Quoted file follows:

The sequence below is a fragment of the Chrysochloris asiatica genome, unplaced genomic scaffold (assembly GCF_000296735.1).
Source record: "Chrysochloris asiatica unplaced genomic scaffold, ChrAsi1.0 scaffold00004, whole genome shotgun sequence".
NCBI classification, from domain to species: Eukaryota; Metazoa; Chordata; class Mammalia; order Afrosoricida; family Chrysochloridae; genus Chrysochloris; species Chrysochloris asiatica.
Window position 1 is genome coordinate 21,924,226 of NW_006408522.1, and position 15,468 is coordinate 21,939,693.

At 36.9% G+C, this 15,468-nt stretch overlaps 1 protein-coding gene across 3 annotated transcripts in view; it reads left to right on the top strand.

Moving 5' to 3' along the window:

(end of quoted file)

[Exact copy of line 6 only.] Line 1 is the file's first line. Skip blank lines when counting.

Moving 5' to 3' along the window: